Transhiatal chest drainage following minimally invasive esophagectomy

Tairo Ryotokuji, Yosuke Izumi, MD, PhD, Michiyo Tokura, MD, Akinori Miura, MD, PhD, Tsuyoshi Kato, MD, Kei Sakamoto, MD

Tokyo Metropolitan Cancer and Infectious Diseases Center, Komagome Hospital

BACKGROUND: Patients following esophagectomy often requires left chest tube drainage on the 3 or 4 postoperative day due to pleural effusions in the contralateral thoracic cavity of the right transthoracic procedure. Transthoracic intercostal drain placement is standard practice. However these chest tubes cause pain and hamper mobility, sometimes causing pulmonary complications and delaying recovery. In patients following minimally invasive esophagectomy (MIE), these drains sometimes ruined the advantage of MIE. We introduced a novel transhiatal drainage for postoperative left pleural effusions.

AIM: The aim of this study is to investigate whether transhiatal chest tube drainage is effective and safe following minimally invasive esophagectomy.

METHODS: Between September 2005 and August 2012, 77 patients underwent MIE. We placed 28Fr intercostal chest tube for right thoracic cavity and transhiatal silastic drain for left thoracic cavity intraoperatively in 42 patients without left subphrenic abdominal drainage (Group A). We placed 28Fr intercostal chest tube for right thoracic cavity and left subphrenic drainage tube in the abdomen in 35 patients (Group B).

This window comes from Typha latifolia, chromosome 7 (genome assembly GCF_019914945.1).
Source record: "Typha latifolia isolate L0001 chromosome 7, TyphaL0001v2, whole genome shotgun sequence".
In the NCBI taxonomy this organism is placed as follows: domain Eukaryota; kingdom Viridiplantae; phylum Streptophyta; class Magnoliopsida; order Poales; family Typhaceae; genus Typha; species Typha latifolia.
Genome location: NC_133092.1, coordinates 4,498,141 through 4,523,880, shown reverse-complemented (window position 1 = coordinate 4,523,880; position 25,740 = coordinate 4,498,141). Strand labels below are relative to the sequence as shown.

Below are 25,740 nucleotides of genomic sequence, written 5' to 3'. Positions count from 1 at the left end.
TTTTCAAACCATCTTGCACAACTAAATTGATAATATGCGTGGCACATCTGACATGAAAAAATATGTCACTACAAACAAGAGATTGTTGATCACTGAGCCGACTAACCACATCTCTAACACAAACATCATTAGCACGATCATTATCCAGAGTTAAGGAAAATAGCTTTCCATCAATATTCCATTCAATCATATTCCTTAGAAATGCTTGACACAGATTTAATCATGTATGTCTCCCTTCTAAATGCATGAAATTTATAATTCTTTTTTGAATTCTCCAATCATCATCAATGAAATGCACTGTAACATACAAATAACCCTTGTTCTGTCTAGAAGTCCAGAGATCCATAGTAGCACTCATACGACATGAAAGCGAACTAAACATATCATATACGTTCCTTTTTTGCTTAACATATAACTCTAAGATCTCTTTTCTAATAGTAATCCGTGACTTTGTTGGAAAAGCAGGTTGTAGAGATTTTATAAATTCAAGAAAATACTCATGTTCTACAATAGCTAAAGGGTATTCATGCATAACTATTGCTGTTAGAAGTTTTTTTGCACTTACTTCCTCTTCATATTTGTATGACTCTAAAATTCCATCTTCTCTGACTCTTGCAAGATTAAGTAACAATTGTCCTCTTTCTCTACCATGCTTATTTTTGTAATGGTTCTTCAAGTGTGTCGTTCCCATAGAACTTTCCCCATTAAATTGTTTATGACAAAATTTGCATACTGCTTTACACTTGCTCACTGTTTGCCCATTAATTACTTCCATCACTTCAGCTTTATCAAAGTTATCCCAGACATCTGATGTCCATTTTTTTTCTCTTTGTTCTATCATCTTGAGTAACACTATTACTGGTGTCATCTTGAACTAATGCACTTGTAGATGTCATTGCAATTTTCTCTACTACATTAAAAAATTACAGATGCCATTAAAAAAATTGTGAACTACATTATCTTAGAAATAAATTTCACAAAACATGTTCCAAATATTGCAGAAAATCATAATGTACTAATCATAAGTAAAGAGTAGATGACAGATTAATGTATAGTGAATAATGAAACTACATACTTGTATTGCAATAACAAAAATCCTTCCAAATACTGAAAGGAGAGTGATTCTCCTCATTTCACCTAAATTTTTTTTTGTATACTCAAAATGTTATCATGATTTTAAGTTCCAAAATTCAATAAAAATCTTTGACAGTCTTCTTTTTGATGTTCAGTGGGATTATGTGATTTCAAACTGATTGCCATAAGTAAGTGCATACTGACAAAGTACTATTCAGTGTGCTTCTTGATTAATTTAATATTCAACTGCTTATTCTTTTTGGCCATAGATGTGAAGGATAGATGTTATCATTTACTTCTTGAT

RESULTS: No patient developed clinically significant pleural effusions in the left thoracic cavity, requiring further drainage in Group A. 25 patients (71%) required additional drainage in the left thoracic cavity in Group B. No complicatins were noted, associated with transabdominal chest tube and no drain for abdominal cavity in Group A.

CONCLUSION: Transhiatal chest tube drainage of the left pleural cavity is an effective and safe means of draining the chest, following minimally invasive esophagectomy. Elimination of additional intervention after MIE would have the not a little advantage of faster recovery of the patients. This technique can also be applied to open transthoracic esophagectomy.

Session: Poster Presentation

Program Number: P264

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